What has happened?
The UK Treasury Select Committee has published a report on anti-money laundering (AML) supervision and sanctions implementation, calling for the Government to review this year the effectiveness of the Office of Financial Sanctions Implementation (OFSI), the body responsible for implementing financial sanctions in the UK.
What does it mean?
Entitled “Economic Crime – Anti-Money laundering supervision and sanctions implementation”, the report covers several issues concerning economic crime in the UK, including the effectiveness of OFSI.
In this regard, the report noted that the agency, which was created a year and a half ago, has been criticised for "lacking bite" and not acting as a deterrent to UK-based sanctions violations.
It has also been said that no one really understands what sort of threat OFSI poses as an enforcement agency.
On the other hand, when it comes to sanctions, all financial institutions and exporting companies are aware of the US Office of Foreign Assets Control (OFAC) and know what its powers are.
The report concluded that "public examples of enforcement will be necessary if the organisation is to be recognised as an effective deterrent".
OFSI has several sanctions breaches under investigation, and it recently issued its first-ever fine – for a breach of financial sanctions after a little-known bank handled just £200 of assets frozen in connection with a sanctioned Egyptian individual – which should be a step towards the agency being seen as a deterrent.
The report therefore recommended that the Government should review the effectiveness of OFSI this year, so two years after its creation.
Commenting on the report, Partner Aline Doussin said:
"The UK Treasury Select Committee has recommended a drastic overhaul of the UK's financial crime enforcement system, which will put pressure on both the Financial Conduct Authority and OFSI to pursue greater enforcement action and combat economic crime."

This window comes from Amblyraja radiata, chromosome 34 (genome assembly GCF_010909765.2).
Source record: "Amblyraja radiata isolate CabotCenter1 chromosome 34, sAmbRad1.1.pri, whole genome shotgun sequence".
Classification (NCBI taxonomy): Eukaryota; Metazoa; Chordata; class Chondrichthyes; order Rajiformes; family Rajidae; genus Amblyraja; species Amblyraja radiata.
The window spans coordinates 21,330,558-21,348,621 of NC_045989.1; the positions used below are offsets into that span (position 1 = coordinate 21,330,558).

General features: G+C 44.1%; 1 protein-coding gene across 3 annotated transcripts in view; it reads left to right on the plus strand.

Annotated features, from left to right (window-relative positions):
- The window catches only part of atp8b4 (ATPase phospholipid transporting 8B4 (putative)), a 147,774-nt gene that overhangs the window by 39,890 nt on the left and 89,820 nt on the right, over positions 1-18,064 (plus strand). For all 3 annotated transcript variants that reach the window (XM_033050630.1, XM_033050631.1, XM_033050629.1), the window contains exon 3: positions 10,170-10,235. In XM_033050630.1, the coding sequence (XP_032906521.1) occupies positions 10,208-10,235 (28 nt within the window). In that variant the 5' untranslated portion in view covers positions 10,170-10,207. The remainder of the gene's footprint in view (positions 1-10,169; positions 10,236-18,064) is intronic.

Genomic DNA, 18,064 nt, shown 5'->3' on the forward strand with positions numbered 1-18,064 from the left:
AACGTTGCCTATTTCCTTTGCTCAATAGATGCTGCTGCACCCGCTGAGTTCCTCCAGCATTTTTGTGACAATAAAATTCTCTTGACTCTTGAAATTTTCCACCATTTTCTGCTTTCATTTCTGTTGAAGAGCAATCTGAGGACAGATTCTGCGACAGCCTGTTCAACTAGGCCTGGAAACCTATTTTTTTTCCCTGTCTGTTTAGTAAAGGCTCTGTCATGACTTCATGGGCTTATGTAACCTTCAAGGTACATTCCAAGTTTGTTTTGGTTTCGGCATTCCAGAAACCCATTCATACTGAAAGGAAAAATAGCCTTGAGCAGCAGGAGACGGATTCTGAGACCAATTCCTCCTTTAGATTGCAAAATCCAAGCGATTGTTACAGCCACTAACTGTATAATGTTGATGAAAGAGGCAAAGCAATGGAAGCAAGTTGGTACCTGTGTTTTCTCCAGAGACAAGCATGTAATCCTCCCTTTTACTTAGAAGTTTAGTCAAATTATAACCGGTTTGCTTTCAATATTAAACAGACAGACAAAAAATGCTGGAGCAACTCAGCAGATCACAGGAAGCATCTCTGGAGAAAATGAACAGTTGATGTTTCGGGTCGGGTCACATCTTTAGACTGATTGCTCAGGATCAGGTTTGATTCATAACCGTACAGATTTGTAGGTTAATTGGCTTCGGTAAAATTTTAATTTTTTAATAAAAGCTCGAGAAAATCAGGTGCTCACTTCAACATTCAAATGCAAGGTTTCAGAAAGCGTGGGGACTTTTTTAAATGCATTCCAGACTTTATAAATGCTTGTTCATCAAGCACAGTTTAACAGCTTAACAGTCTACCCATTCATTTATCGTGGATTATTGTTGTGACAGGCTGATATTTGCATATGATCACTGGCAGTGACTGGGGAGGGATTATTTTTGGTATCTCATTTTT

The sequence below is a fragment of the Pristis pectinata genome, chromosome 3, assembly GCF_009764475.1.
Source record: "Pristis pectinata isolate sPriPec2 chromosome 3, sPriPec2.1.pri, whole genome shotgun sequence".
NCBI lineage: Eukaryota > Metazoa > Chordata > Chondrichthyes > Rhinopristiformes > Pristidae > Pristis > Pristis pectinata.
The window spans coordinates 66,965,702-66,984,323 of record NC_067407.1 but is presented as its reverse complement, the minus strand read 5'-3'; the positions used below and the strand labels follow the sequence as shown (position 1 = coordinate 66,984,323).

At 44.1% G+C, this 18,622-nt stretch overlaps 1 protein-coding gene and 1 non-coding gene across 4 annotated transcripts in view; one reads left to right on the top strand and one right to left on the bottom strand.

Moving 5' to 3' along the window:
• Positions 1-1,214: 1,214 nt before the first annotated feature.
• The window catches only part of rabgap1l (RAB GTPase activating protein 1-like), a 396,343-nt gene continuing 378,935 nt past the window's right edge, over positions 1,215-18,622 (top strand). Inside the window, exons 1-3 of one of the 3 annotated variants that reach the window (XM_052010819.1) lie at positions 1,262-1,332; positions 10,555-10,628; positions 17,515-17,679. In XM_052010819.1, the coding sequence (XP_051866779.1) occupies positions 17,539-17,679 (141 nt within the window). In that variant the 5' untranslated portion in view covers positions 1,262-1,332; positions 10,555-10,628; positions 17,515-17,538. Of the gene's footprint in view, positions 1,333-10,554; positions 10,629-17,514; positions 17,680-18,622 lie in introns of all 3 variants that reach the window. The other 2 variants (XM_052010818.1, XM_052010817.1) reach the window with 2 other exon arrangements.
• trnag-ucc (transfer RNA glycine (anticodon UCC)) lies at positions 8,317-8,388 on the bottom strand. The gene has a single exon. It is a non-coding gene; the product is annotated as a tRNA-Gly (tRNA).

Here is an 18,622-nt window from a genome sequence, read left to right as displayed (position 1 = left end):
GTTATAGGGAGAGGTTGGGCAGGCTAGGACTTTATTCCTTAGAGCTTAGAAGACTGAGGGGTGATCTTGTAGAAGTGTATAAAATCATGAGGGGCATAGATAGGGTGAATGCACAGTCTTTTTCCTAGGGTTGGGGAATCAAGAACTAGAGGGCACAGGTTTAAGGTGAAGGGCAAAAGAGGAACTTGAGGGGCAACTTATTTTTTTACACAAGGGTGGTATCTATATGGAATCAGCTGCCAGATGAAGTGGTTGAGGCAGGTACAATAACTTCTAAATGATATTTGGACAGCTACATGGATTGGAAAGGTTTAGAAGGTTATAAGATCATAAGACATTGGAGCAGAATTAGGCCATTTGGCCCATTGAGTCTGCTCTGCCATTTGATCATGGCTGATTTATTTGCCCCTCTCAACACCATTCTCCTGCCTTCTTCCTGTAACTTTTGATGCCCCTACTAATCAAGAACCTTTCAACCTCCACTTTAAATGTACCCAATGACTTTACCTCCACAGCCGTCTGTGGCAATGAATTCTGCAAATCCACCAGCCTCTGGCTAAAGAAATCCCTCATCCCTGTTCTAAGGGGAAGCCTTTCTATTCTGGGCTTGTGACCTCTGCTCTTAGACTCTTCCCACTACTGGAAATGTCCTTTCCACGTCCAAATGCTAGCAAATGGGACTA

As to the rest of the report, the Select Committee recommended that the Government should review the UK's AML supervision more frequently and called for a more precise estimate of the scale of economic crime in the UK.
Among other things, the report also stated that the UK should not compromise in the fight against economic crime to secure trade deals after Brexit and that it was wrong for the Government to not reform the corporate criminal liability framework for economic crime.
Please contact us if you have any questions on the above or would like to know how we can help your organisation.
Receive free news and analysis – written by Hogan Lovells' world-leading legal teams and tailored to your preferences – by registering on Engage. You can also access our cutting-edge interactive Lawtech tools, designed to help you make better decisions and save time and money.
You can also keep track of all the Engage content by following our LinkedIn page.